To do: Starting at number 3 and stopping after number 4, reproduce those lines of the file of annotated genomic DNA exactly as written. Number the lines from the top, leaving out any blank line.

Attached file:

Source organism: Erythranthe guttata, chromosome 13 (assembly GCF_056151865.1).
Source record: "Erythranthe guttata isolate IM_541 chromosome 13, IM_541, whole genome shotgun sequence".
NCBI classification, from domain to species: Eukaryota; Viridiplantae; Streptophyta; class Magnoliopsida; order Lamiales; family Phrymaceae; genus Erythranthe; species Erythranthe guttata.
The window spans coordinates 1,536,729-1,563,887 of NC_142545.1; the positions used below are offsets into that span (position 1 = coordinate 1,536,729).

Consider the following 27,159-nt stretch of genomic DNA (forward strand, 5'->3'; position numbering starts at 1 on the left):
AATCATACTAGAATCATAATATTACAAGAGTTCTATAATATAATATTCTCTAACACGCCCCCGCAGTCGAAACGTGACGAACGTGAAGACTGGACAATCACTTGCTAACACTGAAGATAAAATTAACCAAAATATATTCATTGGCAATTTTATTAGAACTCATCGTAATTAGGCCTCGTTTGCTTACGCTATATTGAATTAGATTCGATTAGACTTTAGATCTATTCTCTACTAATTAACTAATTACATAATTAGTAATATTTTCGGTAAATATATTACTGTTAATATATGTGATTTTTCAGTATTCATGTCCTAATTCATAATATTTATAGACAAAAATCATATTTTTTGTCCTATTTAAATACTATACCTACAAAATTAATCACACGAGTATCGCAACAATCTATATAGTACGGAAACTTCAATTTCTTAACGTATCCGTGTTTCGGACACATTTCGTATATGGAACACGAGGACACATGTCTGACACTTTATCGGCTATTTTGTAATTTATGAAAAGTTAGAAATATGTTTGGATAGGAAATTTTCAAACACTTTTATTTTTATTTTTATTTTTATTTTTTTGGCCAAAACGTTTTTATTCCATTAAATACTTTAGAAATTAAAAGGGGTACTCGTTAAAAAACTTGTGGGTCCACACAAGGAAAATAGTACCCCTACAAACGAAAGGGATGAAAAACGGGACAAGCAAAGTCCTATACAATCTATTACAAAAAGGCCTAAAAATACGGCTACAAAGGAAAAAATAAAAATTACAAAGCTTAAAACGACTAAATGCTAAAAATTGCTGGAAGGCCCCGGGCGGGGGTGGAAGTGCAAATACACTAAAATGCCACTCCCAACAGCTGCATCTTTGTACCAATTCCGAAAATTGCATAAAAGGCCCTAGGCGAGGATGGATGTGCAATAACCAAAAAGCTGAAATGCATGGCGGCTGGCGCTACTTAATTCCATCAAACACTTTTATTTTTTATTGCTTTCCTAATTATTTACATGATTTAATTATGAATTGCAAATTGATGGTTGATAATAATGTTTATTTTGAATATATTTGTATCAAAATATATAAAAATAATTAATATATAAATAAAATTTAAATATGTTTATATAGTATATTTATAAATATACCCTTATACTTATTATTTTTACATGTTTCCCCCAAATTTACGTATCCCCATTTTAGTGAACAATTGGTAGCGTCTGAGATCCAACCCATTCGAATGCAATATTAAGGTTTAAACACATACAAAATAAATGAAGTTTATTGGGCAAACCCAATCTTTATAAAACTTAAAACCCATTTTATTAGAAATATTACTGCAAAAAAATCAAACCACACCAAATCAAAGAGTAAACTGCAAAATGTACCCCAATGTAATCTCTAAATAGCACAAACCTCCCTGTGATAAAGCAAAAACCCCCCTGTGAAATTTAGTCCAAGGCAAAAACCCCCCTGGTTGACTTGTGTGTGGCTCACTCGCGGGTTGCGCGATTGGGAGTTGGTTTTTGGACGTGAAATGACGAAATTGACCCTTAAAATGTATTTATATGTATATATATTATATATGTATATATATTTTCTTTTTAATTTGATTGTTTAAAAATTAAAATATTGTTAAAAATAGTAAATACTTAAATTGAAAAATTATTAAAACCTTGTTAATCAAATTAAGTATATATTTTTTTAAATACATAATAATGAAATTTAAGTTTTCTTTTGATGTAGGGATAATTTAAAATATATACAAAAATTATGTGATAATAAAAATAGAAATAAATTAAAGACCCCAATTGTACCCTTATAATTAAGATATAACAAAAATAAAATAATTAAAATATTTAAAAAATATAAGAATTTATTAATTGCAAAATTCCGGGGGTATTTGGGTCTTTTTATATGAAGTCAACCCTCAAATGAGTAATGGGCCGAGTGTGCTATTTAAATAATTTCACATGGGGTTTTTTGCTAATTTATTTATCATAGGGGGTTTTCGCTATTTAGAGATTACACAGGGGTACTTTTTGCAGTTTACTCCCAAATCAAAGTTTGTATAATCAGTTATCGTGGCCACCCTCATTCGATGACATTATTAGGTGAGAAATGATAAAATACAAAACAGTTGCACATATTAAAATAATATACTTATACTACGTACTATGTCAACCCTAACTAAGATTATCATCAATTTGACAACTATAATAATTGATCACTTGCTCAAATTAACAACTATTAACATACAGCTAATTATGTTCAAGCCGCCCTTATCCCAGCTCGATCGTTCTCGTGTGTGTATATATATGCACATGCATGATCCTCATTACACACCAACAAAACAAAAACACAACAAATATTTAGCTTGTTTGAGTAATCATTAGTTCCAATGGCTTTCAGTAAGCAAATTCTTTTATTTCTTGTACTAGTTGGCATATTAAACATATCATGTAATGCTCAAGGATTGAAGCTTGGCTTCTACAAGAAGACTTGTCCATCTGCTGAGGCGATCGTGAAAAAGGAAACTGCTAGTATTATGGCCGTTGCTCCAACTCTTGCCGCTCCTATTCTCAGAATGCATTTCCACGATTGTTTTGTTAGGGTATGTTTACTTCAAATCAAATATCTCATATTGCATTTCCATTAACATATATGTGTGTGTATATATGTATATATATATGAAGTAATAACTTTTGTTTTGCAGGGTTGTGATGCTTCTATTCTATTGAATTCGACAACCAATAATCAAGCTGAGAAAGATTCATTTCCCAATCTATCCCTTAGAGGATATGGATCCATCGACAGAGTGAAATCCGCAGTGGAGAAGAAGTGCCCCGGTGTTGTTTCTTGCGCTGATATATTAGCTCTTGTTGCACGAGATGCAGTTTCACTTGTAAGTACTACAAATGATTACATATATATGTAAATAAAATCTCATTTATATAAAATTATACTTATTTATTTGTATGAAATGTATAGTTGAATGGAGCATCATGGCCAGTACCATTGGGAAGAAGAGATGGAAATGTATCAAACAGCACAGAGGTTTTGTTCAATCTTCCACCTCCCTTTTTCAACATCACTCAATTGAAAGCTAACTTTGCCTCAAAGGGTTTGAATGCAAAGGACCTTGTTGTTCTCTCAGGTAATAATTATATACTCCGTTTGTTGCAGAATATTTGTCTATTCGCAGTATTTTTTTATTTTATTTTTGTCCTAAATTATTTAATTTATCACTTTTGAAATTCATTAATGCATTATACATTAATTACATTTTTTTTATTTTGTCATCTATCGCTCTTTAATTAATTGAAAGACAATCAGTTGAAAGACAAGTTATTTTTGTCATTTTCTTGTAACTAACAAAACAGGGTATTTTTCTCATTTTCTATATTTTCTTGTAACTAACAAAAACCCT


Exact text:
NCBI classification, from domain to species: Eukaryota; Viridiplantae; Streptophyta; class Magnoliopsida; order Lamiales; family Phrymaceae; genus Erythranthe; species Erythranthe guttata.
The window spans coordinates 1,536,729-1,563,887 of NC_142545.1; the positions used below are offsets into that span (position 1 = coordinate 1,536,729).